Don't you think the Federal government would know this and make note of it in this announcement?  Seems there's a very clear statement here they do not have the right to do this.

Southern guy nailed it.  These check point jokers wander out there at 9 AM and close up at 5.  How long will it take the Tapatios to figure that out?

 

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I'm grateful that we live in a municipality where those in charge appear to have the residents best interests at heart.  Additionally we live in a state where the Governor has been pro-active, for which I am also grateful.

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They already have, yesterday my bell rang

I answered with my face mask on  there were six people from Gdl none of them wearing masks, so I wouldn’t let them in and shut the door, one of them has been in my gallery before, that is how I knew the were from Guadalajara 

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Why does not the Federal government step up to the plate and give the municipalities the authority for what they are doing.  I for one, support it, and I know many others do as well.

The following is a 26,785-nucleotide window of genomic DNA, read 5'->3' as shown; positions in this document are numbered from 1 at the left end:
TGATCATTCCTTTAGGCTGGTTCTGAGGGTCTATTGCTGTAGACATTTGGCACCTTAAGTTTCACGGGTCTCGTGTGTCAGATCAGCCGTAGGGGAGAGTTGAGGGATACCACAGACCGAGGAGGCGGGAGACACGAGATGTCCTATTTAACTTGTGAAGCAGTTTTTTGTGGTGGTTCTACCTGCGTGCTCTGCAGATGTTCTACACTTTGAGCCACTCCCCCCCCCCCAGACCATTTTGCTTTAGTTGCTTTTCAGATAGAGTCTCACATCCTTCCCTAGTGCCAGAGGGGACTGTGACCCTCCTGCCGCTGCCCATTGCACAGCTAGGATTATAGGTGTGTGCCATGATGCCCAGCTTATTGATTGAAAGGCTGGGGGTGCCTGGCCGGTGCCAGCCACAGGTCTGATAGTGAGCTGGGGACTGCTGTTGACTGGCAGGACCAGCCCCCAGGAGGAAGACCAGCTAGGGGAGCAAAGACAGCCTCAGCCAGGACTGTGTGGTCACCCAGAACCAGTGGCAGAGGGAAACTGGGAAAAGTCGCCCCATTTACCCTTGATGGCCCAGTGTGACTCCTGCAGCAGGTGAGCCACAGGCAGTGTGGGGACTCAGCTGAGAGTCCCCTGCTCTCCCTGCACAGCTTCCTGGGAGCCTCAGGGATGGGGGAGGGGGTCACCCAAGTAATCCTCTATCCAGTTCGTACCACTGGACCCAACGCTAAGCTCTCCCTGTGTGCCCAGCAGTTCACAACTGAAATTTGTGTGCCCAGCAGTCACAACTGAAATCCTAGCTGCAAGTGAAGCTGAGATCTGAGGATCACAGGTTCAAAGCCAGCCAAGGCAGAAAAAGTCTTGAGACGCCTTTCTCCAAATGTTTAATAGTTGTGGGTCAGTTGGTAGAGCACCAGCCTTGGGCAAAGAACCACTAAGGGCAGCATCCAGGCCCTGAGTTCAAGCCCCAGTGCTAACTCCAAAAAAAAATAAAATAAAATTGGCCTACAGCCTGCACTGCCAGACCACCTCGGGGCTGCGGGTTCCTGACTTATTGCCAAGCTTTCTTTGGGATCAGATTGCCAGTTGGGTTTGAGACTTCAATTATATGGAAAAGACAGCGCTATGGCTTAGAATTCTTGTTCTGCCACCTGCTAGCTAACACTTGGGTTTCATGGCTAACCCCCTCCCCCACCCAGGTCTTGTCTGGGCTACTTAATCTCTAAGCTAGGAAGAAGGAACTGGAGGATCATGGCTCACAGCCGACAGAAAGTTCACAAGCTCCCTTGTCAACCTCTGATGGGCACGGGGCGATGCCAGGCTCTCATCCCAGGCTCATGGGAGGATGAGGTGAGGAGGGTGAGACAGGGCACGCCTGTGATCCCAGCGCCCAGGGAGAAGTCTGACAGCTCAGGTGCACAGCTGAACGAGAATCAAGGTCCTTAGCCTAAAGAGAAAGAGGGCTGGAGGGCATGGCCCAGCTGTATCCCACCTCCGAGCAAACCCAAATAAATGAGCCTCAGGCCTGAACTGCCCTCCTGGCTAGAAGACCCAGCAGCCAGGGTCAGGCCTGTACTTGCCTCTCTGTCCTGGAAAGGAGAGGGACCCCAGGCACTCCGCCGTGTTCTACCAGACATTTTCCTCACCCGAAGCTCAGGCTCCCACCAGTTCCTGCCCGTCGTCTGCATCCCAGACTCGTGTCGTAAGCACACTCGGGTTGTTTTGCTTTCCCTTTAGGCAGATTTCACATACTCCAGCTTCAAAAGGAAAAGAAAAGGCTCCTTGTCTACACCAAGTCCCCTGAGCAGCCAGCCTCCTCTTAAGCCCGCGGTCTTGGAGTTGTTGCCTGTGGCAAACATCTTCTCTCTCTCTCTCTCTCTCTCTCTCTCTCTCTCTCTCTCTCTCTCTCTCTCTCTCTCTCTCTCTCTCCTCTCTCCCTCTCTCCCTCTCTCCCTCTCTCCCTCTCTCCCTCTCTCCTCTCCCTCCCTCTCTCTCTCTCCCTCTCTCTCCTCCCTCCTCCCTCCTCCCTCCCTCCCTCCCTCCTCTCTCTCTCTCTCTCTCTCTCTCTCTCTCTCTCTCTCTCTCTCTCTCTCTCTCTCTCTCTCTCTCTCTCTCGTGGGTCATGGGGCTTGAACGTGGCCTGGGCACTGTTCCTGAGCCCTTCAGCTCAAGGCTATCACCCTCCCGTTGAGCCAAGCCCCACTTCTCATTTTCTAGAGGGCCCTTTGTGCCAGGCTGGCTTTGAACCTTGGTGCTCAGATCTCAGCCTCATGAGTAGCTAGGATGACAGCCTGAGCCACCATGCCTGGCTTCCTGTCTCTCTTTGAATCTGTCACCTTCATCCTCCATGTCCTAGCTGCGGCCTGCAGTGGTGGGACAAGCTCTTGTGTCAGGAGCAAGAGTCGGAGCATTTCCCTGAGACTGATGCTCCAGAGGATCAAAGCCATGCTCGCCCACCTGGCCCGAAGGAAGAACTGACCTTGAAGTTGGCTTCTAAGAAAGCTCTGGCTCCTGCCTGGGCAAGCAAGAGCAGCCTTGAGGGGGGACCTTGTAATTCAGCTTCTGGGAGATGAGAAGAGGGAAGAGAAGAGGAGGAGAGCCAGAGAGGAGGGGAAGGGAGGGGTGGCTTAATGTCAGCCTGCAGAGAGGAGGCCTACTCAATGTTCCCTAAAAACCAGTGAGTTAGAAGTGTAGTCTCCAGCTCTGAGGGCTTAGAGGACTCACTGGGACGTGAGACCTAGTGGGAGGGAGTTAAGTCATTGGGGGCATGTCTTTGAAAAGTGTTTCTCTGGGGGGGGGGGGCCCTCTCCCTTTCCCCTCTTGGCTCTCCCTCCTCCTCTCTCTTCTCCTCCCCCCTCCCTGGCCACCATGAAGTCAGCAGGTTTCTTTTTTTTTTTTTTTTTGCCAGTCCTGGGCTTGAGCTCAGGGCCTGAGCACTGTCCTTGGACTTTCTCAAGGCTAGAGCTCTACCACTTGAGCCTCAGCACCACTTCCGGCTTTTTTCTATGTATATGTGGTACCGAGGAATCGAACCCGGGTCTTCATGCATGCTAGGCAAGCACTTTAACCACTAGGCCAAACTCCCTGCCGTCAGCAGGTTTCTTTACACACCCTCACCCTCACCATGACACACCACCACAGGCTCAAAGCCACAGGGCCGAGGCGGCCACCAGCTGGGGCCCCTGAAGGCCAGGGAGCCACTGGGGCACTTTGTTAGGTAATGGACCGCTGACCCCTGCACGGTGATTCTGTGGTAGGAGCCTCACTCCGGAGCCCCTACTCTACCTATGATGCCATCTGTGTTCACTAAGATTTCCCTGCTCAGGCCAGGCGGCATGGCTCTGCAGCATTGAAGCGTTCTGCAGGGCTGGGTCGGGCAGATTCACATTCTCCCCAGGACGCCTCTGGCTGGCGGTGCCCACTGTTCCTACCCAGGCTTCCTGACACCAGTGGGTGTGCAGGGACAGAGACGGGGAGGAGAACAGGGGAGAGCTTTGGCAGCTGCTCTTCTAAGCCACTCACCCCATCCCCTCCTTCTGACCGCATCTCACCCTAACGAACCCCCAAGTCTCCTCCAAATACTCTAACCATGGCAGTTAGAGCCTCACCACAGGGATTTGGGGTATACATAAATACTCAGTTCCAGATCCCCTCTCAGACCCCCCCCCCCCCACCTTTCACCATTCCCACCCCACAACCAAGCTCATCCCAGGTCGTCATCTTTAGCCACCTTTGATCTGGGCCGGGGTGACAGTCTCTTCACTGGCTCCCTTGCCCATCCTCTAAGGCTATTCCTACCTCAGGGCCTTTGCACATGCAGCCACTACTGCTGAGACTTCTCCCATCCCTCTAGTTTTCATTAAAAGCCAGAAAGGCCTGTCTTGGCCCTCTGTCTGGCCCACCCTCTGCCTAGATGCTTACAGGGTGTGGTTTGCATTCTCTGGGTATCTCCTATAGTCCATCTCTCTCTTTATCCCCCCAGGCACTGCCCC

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Well it reads to me like the blockades are a violation of the Mexican Constitution.  That would require amending same.

 

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If you watch the US and Canadian news there have been news articles about the civil liberties people saying that social isolation and not letting you move about freely is against one’s civil rights in the US. And against  the charter of freedoms in Canada.

In the fracc that I live in every weekend we get owners from Guadalajara come here for the weekend. I have no doubt that the owners can prove they have an address here, but they bring friends, older children grandchildren with them, many time they get visitors come for the day, so people are getting through.

This weekend being a holiday I expect we will have a lot visitors here...

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Roosevelt sent Japanese/American citizens into confinement camps after war broke out. Clearly against the Constitution but he got away with it. Wilson and the Sedition Act severely restricted freedom of speech during WW1 and he got away with it. Lincoln suspended Habeas Corpus during the Civil War and got away with it. Emergencies seem to be the best times for government to forget about constitutions. 

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I was told the medical authorities are maintaining the check points. I talked to Juan Ramon about the after hours violations of the ban. I'll do so again. They said that they stepped up security at the bus station.